Alzheimer's patients are 'special' to caregiver
Long-term care is no stranger to Janie Harper. Harper is Executive Director of Redstone Park Retirement and Assisted Living in Brownwood. She also serves as volunteer facilitator of the Brownwood Alzheimer’s Association Support Group. Harper has been working with the Alzheimer’s Association since 2007.
“I grew up around all my great aunts, married my high school sweetheart and then got into the long term care business, working in nursing homes in multiple departments before becoming the regional ombudsman, or resident advocate, for 19 counties in the Abilene area,” Harper said.
For Harper, Alzheimer’s and dementias were something personal. “My mother had a form of dementia and I’ve been involved in long term care since 1993,” Harper said. “It seems like I’ve always been around people living with Alzheimer’s or other dementia, and they’re special to me.”
The Redstone facility in Brownwood is licensed for 70 beds. Many of their residents are living with Alzheimer’s.
“It’s hard for families to accept that mom or dad has changed and won’t be back,” Harper said. “We get calls from kids about mom and dad not being able to keep up with stuff. Brownwood is a small enough community that people feel comfortable calling us on the phone to talk.”
Harper said when people get with other people going through similar Alzheimer’s situations, they don’t feel so alone. They share items and help with each other in the support groups.
“We tell them about the national Alzheimer’s website and give them information pamphlets from the Abilene office that supports our area,” Harper said. “We listen to people about what they are going through and what they need.”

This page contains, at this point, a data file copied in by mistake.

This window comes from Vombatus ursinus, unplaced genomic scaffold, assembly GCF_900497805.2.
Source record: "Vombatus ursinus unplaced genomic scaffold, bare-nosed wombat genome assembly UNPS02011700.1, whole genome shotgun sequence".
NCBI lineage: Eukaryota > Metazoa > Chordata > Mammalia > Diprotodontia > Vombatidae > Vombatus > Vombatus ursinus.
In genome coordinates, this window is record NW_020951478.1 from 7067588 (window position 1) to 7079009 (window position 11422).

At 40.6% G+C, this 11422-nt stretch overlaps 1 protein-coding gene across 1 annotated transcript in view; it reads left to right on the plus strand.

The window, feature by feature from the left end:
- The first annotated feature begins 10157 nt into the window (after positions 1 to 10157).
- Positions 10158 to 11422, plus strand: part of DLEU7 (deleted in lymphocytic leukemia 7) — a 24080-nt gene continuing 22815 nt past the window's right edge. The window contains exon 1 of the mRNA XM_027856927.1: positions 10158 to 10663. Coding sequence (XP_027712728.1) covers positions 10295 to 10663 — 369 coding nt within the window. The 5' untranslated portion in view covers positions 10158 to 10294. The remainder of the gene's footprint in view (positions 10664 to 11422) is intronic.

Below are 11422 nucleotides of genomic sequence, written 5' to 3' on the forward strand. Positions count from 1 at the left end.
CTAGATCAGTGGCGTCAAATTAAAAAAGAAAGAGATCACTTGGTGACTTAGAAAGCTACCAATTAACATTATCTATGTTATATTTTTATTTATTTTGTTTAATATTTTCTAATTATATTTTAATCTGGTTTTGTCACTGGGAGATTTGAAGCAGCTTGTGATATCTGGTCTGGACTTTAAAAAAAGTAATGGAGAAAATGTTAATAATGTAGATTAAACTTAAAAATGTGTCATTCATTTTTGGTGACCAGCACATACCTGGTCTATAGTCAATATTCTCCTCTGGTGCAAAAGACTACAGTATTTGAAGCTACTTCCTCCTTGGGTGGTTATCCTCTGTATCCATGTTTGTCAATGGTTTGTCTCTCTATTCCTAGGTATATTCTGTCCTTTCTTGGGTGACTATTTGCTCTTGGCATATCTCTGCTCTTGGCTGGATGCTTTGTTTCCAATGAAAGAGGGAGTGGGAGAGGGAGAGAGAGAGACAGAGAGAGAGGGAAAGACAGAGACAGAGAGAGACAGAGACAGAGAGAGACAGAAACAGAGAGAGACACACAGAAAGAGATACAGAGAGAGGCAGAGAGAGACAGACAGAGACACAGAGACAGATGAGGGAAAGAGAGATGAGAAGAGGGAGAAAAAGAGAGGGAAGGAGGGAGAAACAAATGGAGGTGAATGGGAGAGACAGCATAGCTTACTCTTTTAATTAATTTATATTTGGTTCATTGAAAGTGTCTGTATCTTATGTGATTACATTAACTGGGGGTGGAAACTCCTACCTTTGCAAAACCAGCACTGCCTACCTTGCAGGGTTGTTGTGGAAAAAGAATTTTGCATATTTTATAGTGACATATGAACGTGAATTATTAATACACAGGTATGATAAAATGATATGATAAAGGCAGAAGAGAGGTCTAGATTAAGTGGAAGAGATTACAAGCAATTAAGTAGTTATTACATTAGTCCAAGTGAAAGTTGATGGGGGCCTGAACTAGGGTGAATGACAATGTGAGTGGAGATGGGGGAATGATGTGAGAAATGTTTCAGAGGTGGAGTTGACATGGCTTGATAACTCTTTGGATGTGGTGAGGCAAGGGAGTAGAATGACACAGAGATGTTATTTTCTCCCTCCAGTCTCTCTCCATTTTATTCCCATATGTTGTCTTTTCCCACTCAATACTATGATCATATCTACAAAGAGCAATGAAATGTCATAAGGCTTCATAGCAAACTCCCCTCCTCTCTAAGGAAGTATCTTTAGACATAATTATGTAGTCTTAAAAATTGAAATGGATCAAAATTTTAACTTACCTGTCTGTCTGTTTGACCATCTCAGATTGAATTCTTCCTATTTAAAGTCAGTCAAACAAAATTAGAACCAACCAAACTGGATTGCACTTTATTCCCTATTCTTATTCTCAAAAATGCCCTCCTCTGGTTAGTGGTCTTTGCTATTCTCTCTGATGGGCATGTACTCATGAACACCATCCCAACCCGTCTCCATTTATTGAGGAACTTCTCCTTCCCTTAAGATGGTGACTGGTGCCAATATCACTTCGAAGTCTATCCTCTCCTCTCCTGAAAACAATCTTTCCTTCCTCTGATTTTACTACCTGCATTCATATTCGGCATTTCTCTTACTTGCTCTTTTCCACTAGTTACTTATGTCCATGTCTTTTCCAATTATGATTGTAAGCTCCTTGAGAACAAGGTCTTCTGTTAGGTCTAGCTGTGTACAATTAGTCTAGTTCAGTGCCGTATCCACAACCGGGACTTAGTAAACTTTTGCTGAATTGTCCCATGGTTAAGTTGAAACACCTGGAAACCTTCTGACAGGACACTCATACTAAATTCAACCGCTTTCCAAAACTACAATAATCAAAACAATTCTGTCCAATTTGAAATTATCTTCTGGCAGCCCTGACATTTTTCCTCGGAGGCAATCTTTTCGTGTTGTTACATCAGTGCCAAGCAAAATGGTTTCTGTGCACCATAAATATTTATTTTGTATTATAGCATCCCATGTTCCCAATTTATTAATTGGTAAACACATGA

Planning is key for families entering the Alzheimer’s path. “We want your loved one to stay safe, whether that’s having to relocate or bring someone into the home,” Harper said. “Start preparing for future with advance directives, power of attorney, finances and medical resuscitation. If the person has to leave their home it confuses them even more for a while, so you need to allow for an adjustment period.”
For Harper, the main thing is to find a cure. “It’s a terrible disease and it seems there are daily losses for those living with it,” Harper said. “I always wanted to be a director of an assisted living facility and I love what I do, but finding a cure is paramount to everything.”
The Brownwood Alzheimer’s Association Caregiver support group meets on the fourth Wednesday of the month online. Contact Mindy Bannister, Education and Family Care Specialist with the Alzheimer's Association North Central Texas Chapter for more information, 325-672-2907 or email@example.com
• 1 in 3 seniors dies with Alzheimer's or another dementia
• Approximately 400,000 Texans have Alzheimer's
• Texas ranks 4th in number of Alzheimer's cases and 2nd in Alzheimer's deaths
•Alzheimer's disease is the 5th leading cause of death in the US
• In the United States, someone develops Alzheimer's every 65 seconds